Legal Aid

More criminals to pay back legal aid

PUBLISHED October 30, 2012

New measures to help put a stop to convicted criminals who avoid paying back their legal aid bills have been put out to consultation today.

The consultation proposes:

  • Seizing and selling vehicles if criminals fail to pay their legal aid contribution
  • Pursuing criminals for the entire cost of their bill if they refuse to provide the financial information needed to judge their contribution
  • Adjusting the amount they are obligated to pay if assets or earnings come to light after their contribution has been imposed.

With £700 million a year spent on criminal legal aid, and estimates that less than 20% of what should be paid back is currently collected, this consultation puts forward important measures to improve this.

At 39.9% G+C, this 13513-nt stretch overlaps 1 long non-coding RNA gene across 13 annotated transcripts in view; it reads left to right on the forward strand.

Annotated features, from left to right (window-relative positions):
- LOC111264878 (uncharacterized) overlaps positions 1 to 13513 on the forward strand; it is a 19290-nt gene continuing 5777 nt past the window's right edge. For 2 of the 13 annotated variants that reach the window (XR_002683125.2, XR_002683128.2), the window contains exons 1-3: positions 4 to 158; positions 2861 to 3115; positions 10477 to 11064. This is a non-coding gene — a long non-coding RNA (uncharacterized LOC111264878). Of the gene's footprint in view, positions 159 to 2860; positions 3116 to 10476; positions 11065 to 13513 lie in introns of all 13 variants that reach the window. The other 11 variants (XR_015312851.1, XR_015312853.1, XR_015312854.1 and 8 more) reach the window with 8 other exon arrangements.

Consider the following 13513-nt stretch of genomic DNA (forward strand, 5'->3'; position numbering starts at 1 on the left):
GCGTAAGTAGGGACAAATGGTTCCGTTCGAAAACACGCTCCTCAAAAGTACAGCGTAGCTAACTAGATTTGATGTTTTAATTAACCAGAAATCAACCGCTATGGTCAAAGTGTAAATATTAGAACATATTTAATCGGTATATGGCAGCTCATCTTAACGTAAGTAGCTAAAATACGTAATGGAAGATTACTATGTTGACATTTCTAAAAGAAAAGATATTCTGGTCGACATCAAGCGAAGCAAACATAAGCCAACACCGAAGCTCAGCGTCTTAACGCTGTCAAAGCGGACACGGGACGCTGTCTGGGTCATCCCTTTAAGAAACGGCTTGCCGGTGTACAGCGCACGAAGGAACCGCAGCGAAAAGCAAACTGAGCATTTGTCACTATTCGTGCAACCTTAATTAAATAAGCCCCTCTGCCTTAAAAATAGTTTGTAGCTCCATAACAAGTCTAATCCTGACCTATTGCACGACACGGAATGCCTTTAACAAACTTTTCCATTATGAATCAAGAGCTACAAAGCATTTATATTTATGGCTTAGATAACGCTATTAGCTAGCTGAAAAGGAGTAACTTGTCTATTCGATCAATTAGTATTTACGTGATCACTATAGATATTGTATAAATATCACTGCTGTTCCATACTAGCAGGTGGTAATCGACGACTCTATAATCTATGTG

Justice Secretary Chris Grayling said:

'Convicted criminals have cheated innocent taxpayers for too long by dodging requirements to contribute to the legal costs of their defence. It is not right that law abiding citizens foot the bill when those concerned can pay. These proposals set out robust measures that will see costs recuperated from criminals.'

Anyone accused of a crime is granted legal aid to cover the cost of their defence in Crown Court.

If they are convicted and deemed capable of paying back some, or all, of that legal aid bill they are required to do so.

Crown Court means testing of criminal legal aid consultation